RIO DE JANEIRO - The moment you leave the confines of Galeao Antonio Carlos Jobim International Airport in Rio, your head spins as if it's mounted on a swivel.
At 6 a.m. the airport is quiet. Yet, surprisingly, there is very little that tells a visitor that in three days the World Cup will begin in the fifth largest country on earth.
Walking outside, the serenity of the airport is immediately shattered by the cacophony of car horns, pleading porters and taxi cab drivers.
And then you are off for one of the rides of your life. It's a little Indianapolis 500, motocross and bumper cars.
Motorcycle riding in Rio is an extreme sport. When the inevitable traffic hell stops you cold, that's the signal for the motorbikes to rip between the lines of stopped cars. We're talking about a train of motorcycles going 60 kilometres an hour tilting within inches of cars. They protect themselves by constantly honking their horns.
It's a three-ringed circus on the road, with the performance musically accompanied by the staccato of car horns. In Rio, if you take one second to move your car, you get the horns.
But as you inch by Ipanema Beach waiting for yet another red light, a young man with white-face on rolls out a plastic barrel in the intersection, stands on it and proceeds to juggle. He jumps down after his performance and with cap in hand goes looking for contributions. He doesn't realize how much of a rich man he already is having escaped injury.
It's a 20km trip to my apartment. It takes 80 minutes.
And this is only Rio.
Once the city really takes notice of the tournament, it should be epic.
In Sao Paulo, where Brazil opens the World Cup against Croatia on Thursday, Metro workers are on strike even though they have been legislated back to work.
Sao Paolo is Brazil's largest city and with no public transit, traffic there is being called horrendous. One can only imagine what it will be like if that's what the locals are describing.
Your head continues to swivel but it comes close to blowing off with the assault on all your senses.
Rio is wildly verdant in some areas, a concrete jungle in others. You look down from the elevated highway on the outskirts of town and see a sow running loose and rooting.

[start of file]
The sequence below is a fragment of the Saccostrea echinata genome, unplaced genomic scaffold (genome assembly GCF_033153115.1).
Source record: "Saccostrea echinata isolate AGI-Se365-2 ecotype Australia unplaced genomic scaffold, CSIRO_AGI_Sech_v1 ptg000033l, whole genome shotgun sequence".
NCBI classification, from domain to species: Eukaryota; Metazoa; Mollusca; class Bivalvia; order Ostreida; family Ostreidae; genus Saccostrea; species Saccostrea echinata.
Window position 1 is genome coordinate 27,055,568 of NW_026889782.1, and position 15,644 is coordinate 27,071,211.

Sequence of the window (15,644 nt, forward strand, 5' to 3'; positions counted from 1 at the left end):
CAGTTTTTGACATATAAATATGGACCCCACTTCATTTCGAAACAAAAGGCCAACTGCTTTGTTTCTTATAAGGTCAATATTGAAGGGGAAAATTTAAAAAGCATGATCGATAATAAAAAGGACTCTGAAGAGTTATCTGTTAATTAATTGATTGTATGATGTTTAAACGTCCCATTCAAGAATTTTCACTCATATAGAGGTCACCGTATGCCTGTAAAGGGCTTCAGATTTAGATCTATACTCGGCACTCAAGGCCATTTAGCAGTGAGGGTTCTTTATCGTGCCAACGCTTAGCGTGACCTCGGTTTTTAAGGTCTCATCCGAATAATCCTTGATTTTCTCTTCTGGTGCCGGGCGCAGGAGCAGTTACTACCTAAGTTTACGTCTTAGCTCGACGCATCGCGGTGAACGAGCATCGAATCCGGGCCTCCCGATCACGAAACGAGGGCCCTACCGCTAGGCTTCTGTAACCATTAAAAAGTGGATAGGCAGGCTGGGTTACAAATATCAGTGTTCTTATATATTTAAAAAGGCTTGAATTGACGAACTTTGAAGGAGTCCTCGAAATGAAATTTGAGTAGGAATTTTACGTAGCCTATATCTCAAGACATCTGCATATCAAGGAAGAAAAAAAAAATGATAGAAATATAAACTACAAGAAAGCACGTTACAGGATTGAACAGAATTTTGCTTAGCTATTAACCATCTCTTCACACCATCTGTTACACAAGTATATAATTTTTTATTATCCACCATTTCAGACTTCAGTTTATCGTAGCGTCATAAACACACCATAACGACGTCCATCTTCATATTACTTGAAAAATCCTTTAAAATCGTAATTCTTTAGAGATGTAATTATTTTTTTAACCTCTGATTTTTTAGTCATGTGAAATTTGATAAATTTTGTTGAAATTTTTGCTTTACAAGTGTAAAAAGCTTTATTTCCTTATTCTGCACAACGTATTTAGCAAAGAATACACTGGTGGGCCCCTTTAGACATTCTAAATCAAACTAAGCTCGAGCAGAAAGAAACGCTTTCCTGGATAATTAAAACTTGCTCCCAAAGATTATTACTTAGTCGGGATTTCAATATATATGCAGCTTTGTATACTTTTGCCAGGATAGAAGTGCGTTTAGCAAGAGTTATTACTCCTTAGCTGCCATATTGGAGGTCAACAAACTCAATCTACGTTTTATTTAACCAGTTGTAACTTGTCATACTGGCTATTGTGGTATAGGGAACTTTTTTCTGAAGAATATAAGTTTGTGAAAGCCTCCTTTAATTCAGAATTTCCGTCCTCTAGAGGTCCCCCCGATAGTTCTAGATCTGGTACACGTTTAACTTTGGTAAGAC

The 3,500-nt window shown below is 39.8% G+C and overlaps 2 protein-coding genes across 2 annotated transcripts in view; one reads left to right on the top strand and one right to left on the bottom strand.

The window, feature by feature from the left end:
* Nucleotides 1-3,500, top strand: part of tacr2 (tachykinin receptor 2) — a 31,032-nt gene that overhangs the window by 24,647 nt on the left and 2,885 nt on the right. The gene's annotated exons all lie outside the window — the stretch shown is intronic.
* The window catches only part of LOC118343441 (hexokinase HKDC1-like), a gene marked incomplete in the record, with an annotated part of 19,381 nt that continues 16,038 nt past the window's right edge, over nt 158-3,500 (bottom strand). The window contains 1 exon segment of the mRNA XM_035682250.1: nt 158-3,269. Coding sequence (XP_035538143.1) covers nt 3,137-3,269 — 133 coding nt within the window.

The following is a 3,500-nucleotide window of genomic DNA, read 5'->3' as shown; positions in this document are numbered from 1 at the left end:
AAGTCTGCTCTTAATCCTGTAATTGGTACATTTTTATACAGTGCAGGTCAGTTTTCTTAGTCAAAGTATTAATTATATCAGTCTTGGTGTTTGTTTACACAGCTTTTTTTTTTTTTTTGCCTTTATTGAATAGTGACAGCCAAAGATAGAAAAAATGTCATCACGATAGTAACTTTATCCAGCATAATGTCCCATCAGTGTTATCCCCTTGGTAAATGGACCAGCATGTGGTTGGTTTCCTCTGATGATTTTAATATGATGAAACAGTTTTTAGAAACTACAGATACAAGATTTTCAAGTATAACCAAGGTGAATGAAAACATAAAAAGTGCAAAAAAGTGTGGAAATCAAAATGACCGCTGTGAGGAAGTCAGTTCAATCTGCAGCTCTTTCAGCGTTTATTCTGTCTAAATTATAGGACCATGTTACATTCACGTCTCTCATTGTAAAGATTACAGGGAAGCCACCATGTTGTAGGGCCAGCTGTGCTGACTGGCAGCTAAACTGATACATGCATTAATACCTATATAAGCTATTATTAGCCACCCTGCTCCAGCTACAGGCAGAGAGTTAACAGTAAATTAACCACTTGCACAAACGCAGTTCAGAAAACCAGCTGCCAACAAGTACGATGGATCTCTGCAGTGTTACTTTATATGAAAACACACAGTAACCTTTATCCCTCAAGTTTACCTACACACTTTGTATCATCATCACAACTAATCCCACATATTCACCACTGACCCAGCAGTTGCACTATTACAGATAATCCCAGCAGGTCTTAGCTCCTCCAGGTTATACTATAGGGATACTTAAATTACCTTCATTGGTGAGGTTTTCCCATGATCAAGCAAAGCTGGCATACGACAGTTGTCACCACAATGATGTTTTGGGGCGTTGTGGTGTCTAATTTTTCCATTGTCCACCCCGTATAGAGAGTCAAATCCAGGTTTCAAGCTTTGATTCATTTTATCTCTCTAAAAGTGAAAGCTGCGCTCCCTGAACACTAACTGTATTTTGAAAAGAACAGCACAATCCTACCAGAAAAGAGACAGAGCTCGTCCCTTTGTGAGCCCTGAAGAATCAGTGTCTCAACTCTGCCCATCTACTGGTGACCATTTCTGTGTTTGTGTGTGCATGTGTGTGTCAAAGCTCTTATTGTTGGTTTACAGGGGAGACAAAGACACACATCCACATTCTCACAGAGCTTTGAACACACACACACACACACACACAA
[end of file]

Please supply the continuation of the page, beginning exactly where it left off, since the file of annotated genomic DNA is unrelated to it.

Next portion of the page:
On one side stretches the beach and hills with the massive statue of Christ the Redeemer, arms outstretched, embracing everything believers say he has created.
That would have to include the favelas that dot every hillside on the other side. The shantytowns are so well known they've made poverty a tourist attraction. What's already dreadfully depressing just becomes more head-shaking.
There is so much to see and to experience in a city and country that offers so much more than merely soccer.
But there is the soccer.
That too has much promise. Like the country itself, though, the teams are under pressure to deliver the kind of spectacular football those believers say World Cup 2014 in Brazil must deliver.
The early news has been about injuries and possible injuries.
Franck Ribery, Marco Reus and Radamel Falcao are out, with Luis Saurez and Cristiano Ronaldo not at 100% among several others.
The news about tournament withdrawals received another crushing blow. Jennifer Lopez has pulled out of performing the official World Cup song at the tournament's opening ceremony.
Officials said the singer could not attend Thursday's show because of unspecified "production issues."
Reus, Riberty, Falcao and now Lopez! How many more hammer blows can the tournament take?
Unfortunately rapper Pitbull did not pull out and will continue to perform.
In three days, the soccer festival will begin being played out under the spectre of many of Brazil's economic and social problems.
It will be on a spectacular stage and a spectacular tournament ... one way or the other.